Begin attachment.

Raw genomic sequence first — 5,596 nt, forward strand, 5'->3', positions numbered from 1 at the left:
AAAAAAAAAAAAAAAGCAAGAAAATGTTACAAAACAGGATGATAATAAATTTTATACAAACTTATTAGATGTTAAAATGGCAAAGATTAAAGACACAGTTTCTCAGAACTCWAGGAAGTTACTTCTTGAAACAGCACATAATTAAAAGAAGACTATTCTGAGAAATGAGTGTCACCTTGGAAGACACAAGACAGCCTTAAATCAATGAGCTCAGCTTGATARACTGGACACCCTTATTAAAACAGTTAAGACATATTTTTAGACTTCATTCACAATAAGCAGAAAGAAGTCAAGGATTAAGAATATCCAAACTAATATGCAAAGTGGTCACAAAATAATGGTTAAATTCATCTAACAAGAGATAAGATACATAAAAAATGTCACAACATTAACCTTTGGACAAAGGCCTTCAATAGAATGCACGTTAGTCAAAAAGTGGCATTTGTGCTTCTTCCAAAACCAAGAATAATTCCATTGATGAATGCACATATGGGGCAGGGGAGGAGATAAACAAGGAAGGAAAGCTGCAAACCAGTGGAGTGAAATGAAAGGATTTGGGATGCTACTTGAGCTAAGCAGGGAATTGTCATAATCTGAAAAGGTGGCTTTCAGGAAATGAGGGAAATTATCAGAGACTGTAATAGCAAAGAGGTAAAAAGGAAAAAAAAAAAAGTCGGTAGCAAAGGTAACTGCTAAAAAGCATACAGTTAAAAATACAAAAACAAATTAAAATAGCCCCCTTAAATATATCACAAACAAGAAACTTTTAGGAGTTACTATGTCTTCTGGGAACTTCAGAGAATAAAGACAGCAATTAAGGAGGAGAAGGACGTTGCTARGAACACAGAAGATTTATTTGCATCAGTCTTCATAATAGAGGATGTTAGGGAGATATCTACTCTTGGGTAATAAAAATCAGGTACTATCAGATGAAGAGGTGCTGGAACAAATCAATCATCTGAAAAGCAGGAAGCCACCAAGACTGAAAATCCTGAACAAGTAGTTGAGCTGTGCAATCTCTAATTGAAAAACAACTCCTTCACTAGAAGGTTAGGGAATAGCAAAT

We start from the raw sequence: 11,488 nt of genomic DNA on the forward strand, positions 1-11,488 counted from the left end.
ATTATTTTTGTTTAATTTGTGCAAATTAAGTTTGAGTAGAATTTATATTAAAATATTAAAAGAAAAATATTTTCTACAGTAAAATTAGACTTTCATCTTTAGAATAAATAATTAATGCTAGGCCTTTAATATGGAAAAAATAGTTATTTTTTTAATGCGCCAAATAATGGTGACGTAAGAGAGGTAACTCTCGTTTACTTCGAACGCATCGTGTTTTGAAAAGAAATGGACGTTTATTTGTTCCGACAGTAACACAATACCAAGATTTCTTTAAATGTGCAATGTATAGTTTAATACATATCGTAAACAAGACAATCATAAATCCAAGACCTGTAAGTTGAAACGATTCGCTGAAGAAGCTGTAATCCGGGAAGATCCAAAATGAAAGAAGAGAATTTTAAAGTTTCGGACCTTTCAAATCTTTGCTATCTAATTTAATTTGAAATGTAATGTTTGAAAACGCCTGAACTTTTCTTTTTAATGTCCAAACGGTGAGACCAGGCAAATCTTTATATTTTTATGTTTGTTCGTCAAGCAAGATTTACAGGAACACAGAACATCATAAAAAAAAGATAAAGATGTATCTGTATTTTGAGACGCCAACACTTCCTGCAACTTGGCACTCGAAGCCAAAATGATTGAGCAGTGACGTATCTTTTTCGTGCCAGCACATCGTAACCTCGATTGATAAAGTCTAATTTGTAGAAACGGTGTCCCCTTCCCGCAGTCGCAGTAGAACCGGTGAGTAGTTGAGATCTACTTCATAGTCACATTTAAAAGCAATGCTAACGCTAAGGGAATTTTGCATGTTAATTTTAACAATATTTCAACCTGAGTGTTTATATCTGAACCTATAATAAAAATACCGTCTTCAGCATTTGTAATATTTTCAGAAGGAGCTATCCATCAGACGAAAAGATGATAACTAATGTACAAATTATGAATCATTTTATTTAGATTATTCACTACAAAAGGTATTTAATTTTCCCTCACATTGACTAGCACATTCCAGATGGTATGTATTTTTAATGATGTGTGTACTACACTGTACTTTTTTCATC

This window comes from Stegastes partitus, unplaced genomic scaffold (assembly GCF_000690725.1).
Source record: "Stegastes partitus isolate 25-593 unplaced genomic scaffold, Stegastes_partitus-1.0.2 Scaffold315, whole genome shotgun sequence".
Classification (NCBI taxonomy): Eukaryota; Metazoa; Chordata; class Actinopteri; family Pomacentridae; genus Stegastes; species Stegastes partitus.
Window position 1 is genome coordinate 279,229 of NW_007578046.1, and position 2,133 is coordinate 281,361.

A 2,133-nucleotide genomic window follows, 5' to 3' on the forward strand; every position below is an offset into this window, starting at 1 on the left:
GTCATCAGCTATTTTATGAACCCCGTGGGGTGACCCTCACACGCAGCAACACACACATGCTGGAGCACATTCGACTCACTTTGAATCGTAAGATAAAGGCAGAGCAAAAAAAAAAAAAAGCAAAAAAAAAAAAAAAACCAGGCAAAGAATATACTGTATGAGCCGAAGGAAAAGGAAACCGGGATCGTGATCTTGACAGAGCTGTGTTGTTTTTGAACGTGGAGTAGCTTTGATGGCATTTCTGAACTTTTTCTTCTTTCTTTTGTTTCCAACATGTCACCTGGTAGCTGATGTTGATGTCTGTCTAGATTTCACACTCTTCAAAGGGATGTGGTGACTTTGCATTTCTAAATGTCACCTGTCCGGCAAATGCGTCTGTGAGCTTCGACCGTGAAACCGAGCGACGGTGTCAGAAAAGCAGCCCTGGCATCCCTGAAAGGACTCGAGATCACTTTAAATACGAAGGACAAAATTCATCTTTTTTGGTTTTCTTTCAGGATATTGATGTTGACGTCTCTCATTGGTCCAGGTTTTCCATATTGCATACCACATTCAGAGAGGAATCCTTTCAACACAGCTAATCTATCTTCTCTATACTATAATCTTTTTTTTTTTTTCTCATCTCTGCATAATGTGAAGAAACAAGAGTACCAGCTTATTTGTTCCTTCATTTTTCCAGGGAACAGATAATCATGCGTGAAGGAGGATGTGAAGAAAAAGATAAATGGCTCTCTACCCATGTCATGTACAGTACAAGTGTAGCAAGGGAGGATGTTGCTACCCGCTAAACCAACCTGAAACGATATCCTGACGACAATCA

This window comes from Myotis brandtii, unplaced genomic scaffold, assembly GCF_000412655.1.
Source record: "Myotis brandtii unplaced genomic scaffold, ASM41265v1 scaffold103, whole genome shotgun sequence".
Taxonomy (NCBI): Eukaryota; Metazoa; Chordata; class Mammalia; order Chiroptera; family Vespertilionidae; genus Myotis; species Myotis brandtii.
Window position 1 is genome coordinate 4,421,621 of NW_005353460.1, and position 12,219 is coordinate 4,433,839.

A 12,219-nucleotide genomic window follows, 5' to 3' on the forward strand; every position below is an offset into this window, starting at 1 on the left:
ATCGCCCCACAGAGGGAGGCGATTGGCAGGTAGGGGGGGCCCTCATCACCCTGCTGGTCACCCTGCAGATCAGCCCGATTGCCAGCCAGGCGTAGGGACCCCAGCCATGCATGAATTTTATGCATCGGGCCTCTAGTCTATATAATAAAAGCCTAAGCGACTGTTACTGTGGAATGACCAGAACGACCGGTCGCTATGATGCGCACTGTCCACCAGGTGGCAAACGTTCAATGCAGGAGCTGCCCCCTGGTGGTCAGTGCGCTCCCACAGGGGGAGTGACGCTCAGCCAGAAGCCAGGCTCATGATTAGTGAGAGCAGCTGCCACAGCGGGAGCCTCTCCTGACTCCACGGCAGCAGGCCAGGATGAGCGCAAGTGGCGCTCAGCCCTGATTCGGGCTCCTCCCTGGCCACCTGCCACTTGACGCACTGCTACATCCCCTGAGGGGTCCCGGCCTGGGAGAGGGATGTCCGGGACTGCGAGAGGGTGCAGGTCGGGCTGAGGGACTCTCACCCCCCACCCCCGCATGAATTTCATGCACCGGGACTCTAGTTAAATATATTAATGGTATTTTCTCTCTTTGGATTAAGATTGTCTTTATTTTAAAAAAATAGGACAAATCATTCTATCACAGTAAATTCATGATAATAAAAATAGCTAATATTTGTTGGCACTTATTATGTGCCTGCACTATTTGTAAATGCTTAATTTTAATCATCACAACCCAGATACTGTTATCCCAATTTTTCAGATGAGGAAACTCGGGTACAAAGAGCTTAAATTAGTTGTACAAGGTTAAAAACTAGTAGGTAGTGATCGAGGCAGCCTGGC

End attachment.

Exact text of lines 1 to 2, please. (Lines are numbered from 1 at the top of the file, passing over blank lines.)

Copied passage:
Raw genomic sequence first — 5,596 nt, forward strand, 5'->3', positions numbered from 1 at the left:
AAAAAAAAAAAAAAAGCAAGAAAATGTTACAAAACAGGATGATAATAAATTTTATACAAACTTATTAGATGTTAAAATGGCAAAGATTAAAGACACAGTTTCTCAGAACTCWAGGAAGTTACTTCTTGAAACAGCACATAATTAAAAGAAGACTATTCTGAGAAATGAGTGTCACCTTGGAAGACACAAGACAGCCTTAAATCAATGAGCTCAGCTTGATARACTGGACACCCTTATTAAAACAGTTAAGACATATTTTTAGACTTCATTCACAATAAGCAGAAAGAAGTCAAGGATTAAGAATATCCAAACTAATATGCAAAGTGGTCACAAAATAATGGTTAAATTCATCTAACAAGAGATAAGATACATAAAAAATGTCACAACATTAACCTTTGGACAAAGGCCTTCAATAGAATGCACGTTAGTCAAAAAGTGGCATTTGTGCTTCTTCCAAAACCAAGAATAATTCCATTGATGAATGCACATATGGGGCAGGGGAGGAGATAAACAAGGAAGGAAAGCTGCAAACCAGTGGAGTGAAATGAAAGGATTTGGGATGCTACTTGAGCTAAGCAGGGAATTGTCATAATCTGAAAAGGTGGCTTTCAGGAAATGAGGGAAATTATCAGAGACTGTAATAGCAAAGAGGTAAAAAGGAAAAAAAAAAAAGTCGGTAGCAAAGGTAACTGCTAAAAAGCATACAGTTAAAAATACAAAAACAAATTAAAATAGCCCCCTTAAATATATCACAAACAAGAAACTTTTAGGAGTTACTATGTCTTCTGGGAACTTCAGAGAATAAAGACAGCAATTAAGGAGGAGAAGGACGTTGCTARGAACACAGAAGATTTATTTGCATCAGTCTTCATAATAGAGGATGTTAGGGAGATATCTACTCTTGGGTAATAAAAATCAGGTACTATCAGATGAAGAGGTGCTGGAACAAATCAATCATCTGAAAAGCAGGAAGCCACCAAGACTGAAAATCCTGAACAAGTAGTTGAGCTGTGCAATCTCTAATTGAAAAACAACTCCTTCACTAGAAGGTTAGGGAATAGCAAAT